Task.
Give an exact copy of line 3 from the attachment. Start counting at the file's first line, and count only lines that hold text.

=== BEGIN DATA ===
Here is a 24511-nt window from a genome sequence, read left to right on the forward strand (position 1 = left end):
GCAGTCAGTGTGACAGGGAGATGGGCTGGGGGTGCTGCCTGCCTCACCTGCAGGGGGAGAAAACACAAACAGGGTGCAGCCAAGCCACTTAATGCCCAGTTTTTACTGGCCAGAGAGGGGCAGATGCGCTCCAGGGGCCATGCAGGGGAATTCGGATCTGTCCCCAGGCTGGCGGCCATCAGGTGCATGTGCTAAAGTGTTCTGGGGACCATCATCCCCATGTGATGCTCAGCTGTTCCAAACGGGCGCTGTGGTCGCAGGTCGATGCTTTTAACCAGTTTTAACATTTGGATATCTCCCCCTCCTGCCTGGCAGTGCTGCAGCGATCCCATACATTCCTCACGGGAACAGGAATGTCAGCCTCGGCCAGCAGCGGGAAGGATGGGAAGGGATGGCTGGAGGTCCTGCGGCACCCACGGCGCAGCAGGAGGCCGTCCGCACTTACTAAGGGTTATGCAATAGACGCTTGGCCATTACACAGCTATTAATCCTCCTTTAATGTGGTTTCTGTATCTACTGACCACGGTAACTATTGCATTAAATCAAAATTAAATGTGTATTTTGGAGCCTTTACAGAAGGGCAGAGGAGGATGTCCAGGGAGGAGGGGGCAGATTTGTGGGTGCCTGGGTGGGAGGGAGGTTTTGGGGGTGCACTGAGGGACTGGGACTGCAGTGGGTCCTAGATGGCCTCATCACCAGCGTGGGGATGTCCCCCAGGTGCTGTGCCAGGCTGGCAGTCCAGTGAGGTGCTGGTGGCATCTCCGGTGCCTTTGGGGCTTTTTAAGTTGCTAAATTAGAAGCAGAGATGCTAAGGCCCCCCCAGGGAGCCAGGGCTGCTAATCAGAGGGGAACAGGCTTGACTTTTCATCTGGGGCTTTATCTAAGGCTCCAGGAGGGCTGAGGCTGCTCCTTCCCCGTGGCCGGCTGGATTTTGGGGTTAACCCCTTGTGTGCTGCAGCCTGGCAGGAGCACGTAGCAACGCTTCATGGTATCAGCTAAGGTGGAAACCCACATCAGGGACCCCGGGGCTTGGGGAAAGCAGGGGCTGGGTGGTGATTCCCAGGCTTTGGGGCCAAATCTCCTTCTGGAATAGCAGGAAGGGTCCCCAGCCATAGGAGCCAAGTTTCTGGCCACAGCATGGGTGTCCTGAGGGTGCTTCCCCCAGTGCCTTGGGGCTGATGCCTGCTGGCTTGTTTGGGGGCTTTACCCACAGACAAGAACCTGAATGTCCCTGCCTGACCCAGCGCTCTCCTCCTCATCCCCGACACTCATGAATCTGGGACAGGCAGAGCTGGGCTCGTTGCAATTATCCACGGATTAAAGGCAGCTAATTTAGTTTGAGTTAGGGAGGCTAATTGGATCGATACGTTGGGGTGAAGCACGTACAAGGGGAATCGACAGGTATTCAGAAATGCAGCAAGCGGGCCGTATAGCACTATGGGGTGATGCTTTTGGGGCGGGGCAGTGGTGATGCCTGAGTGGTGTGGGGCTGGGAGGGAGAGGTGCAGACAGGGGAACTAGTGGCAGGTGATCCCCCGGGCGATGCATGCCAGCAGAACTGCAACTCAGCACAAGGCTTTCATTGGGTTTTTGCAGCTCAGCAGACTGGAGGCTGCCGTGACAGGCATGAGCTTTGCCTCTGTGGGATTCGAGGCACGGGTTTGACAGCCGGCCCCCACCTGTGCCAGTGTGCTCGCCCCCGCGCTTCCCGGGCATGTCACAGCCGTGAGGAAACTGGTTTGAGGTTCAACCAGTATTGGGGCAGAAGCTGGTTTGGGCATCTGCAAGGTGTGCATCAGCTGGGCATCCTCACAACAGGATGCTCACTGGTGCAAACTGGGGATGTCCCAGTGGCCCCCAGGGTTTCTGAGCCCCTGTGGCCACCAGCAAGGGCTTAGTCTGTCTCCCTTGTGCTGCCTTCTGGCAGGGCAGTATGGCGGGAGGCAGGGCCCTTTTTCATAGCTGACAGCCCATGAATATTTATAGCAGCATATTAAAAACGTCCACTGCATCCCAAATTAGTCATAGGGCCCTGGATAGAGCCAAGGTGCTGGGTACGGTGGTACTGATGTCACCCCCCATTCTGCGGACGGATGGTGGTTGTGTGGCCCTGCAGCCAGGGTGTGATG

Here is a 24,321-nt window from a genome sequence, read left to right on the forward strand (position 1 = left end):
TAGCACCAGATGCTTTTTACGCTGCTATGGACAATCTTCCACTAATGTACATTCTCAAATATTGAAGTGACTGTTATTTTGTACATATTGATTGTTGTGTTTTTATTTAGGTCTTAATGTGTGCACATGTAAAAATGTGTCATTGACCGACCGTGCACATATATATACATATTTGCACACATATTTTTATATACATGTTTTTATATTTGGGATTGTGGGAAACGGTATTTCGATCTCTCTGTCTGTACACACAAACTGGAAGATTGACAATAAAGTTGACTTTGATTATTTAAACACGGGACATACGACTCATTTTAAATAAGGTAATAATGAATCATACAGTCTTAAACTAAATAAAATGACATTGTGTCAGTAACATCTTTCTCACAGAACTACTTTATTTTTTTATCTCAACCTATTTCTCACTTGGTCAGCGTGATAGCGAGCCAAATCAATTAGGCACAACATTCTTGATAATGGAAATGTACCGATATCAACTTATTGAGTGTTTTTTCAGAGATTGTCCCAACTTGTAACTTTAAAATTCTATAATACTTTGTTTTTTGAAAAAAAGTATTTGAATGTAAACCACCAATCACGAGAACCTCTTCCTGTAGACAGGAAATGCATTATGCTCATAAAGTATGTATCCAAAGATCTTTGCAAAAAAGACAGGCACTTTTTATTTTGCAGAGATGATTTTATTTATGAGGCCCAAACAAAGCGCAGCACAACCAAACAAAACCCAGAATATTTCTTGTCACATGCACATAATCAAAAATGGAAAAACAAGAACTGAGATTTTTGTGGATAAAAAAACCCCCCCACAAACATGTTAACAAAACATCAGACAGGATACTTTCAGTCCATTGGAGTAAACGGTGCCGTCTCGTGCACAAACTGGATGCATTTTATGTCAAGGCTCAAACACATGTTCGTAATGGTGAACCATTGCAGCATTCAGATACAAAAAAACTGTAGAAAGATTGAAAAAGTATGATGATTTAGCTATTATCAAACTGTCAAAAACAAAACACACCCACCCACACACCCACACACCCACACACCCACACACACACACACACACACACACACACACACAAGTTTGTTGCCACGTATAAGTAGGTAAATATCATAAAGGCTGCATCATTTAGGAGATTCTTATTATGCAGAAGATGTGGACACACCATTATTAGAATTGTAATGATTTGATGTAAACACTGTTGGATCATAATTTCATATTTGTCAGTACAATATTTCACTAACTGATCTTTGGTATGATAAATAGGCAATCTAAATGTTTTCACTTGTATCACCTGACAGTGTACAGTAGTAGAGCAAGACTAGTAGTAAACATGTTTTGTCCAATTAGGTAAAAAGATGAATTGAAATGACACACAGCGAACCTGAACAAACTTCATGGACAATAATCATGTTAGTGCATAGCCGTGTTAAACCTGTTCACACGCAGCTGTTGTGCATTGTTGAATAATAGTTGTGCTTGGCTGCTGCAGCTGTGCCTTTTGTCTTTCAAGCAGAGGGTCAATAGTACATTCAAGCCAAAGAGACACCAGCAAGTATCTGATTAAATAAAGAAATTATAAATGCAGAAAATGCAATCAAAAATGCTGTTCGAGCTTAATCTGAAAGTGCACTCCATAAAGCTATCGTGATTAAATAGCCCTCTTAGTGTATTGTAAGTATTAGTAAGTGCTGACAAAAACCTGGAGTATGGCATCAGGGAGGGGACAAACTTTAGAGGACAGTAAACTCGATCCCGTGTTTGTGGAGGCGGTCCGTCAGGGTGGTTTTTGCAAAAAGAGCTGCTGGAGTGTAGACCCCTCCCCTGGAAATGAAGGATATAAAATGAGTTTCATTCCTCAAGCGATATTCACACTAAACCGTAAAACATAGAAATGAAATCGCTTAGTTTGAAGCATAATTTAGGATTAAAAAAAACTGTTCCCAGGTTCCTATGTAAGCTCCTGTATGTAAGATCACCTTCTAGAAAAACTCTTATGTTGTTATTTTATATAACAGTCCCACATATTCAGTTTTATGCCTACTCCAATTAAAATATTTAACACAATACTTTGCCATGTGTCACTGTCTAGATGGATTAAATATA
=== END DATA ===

Here is a 24,321-nt window from a genome sequence, read left to right on the forward strand (position 1 = left end):